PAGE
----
Table 4 Reported relative types in familial ILD

We investigated if specific reports of non-ILD lung disease differed between familial and sporadic ILD patients. For sarcoidosis no differences were found. In this ILD population, pulmonary fibrosis in relatives was predominantly reported by IPF and uPF patients (Table 2). To investigate differences in pulmonary fibrosis, we combined IPF and uPF data to form a group with familial PF (FPF) and a group with sporadic PF (SPF). Next, we compared the frequency of reported non-ILD lung disease between FPF and SPF patient groups (Table 5). Patients with self-reported FPF were more likely to report emphysema (n = 10, 27%; OR 4.6, CI 1.8–11.6) and lung cancer (n = 17, 46%; OR 2.4, CI 1.2–4.9) in their family (Table 5). Figure 2 presents the total numbers of patients with pulmonary fibrosis who reported pulmonary fibrosis, emphysema, or lung cancer in their family. Out of 37 FPF patients 21 (57%) reported emphysema and/or lung cancer in relatives, versus 57 out of 175 patients (33%) with sporadic disease. Furthermore, 6 out of 37 patients with FPF, reported both emphysema and lung cancer versus 2 out of 175 with SPF (16% FPF versus 1% SPF: OR 16.7 (95% CI 3.2–86.8)).

Table 5 Comparison of reported lung disease in the family between patients with sporadic and familial sarcoidosis or pulmonary fibrosis
Fig. 2
figure 2

Presence of pulmonary fibrosis, emphysema and lung cancer in relatives of 212 patients (100%) with pulmonary fibrosis. Overlapping area’s represent patients reporting both diseases in the family


In this study we found clustering patterns of ILD and non-ILD lung disease in diagnosis groups of ILD patients. ILD and non ILD-lung disease was reported in 15% and 64% of ILD patients’ relatives respectively. Reports on relatives with the same ILD as the patient were frequent in IPF, uPF, and sarcoidosis. Reporting relatives with emphysema and lung cancer was a strong predictor for familial pulmonary fibrosis, in our study.

The frequency of familial occurrence in several ILD diagnoses was previously reported by Cutting [16] who reported 25% in IPF, 7.7% in CTD-ILD and 14% in chronic HP. Although there were some differences in grouping of ILD patients, these numbers are remarkably similar to our findings (Table 2). The most pronounced congruence between their and our findings is the highest frequency of FPF in IPF patients’ families (25% Cutting vs 20% current study). Strikingly, the non-IPF IIP (diagnosis types within these group are presented in Additional file 2: Table 1) patients in our population did not report any relative with either sarcoidosis or pulmonary fibrosis. Krauss and colleagues [15] also found a lower prevalence of FPF among patients with other IIPs than IPF. In the current classification of ILD, IPF is a diagnosis within the group of IIP [25]. In several studies on familial IIP, non-IPF IIP was included in the population and this often yielded positive results [17, 19, 31,32,33]. In our study, however, we separated the classifiable non-IPF IIP from the unclassifiable pulmonary fibrosis patients, which revealed possibly unique characteristics of the non-IPF IIP group. This group was mainly (90%) composed of patients with a diagnosis of (cryptogenic) organizing pneumonia (COP), non-specific interstitial pneumonia, and smoking related ILD (respiratory bronchiolitis-ILD and desquamative interstitial pneumonia) (Additional file 2: Table 1). COP and these smoking related ILDs are not among the so-called progressive-fibrosing interstitial lung diseases and often respond to removal of the disease trigger or immunosuppression [25, 28]. These findings together suggest that the ILD patients with a positive family history for pulmonary fibrosis, are those with a progressive-fibrosing ILD, in which IPF predominates.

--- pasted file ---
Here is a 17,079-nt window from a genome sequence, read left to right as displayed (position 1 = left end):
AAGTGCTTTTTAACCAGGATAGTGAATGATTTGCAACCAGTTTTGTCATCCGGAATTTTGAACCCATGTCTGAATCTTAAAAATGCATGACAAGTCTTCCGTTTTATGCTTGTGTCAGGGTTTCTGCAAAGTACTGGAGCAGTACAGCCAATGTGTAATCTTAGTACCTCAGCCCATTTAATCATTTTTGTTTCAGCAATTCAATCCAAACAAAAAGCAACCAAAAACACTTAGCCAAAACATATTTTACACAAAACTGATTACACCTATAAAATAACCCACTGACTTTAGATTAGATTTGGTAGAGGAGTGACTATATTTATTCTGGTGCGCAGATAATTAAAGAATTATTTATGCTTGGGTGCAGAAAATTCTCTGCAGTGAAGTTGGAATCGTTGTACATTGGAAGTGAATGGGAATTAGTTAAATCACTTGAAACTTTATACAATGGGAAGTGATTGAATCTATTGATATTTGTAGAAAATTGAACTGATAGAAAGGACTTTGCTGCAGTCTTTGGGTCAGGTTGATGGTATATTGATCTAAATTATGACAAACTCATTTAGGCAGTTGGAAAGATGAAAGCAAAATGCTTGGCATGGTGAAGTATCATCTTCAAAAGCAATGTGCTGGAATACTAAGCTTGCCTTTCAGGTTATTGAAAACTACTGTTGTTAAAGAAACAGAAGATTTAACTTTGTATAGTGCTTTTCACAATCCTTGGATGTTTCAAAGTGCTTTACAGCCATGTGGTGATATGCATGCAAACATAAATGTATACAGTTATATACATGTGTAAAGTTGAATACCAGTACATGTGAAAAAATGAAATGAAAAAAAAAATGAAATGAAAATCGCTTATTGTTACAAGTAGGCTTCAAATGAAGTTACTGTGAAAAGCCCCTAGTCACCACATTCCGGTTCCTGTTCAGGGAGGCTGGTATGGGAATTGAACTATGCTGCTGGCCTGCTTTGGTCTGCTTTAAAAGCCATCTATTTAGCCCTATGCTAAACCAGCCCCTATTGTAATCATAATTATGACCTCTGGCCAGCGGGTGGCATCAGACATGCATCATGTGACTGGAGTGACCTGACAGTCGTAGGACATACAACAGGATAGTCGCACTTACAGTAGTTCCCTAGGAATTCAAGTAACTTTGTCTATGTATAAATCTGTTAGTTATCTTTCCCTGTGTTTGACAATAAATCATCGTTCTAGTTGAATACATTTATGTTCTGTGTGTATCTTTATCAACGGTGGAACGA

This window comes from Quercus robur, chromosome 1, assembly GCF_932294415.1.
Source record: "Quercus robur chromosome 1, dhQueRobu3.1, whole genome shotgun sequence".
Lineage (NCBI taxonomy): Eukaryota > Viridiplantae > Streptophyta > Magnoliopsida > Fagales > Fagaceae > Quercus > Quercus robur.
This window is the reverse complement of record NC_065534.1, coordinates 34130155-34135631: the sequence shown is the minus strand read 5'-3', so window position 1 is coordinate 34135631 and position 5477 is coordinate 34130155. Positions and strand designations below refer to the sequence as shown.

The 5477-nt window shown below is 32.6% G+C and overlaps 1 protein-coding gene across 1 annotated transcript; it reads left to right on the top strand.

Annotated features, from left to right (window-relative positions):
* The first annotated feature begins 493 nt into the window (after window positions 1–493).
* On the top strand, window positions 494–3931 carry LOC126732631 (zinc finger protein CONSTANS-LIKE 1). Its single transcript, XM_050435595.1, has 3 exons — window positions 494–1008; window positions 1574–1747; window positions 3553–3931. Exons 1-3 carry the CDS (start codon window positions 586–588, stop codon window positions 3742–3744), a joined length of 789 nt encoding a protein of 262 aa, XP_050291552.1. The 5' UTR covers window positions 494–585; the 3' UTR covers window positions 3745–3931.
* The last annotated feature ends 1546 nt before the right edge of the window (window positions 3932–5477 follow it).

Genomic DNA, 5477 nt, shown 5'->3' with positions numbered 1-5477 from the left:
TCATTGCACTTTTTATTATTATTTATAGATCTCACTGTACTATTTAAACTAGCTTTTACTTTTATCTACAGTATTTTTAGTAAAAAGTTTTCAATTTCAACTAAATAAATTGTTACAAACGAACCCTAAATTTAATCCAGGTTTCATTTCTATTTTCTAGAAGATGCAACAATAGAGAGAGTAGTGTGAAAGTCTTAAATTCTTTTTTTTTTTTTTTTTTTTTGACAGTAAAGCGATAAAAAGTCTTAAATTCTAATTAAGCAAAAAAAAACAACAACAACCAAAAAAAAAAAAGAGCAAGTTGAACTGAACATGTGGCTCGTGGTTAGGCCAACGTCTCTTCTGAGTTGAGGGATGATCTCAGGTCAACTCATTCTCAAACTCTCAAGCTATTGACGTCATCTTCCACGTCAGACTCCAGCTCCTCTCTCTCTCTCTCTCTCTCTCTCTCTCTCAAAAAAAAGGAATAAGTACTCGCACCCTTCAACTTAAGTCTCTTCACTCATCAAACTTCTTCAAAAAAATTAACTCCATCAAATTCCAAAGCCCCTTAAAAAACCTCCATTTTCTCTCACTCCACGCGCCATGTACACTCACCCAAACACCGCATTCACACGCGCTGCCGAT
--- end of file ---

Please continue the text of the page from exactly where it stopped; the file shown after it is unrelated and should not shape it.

Determining presence of disease in families of patients with pulmonary fibrosis is important to identify patients with suspected monogenic pulmonary fibrosis [2, 3]. However, it is unclear what the definition of familial ILD should involve and familial disease estimates for ILD have varied widely, presumably at least in part because of the lack of a consensus definition [1]. The usefulness of family health history data also depends on how the data are collected, which is not standardized across many clinical practices. In our study, we found that in familial pulmonary fibrosis 14–20% consist only of reports for second or more degree relatives with pulmonary fibrosis. When restricting the definition of familial pulmonary fibrosis to first degree relatives only, 3% of the IPF and uPF patients (3 out of 109 IPF and 103 uPF patients) with familial disease would be missed. It is furthermore important to realize that disease may skip a generation, when there is a reduced penetrance [15, 34]. In the sarcoidosis group, 40% of familial sarcoidosis consist of reports for second or more degree relatives only. For the entire sarcoidosis population, 6% of patients with familial disease (36 out of 644) would be missed, when restricting its definition to first degree relatives only. To date it is unclear if inclusion of all forms of ILD in the definition of familial ILD has clinical significance when trying to identify subjects at risk for developing progressive pulmonary fibrosis. When including sarcoidosis and other remaining ILD in the definition of familial disease in patients with IPF or uPF, its frequency would be respectively 4% and 5% higher (Table 2). For sarcoidosis, there would be an extra 2% of patients with familial ILD (Table 2).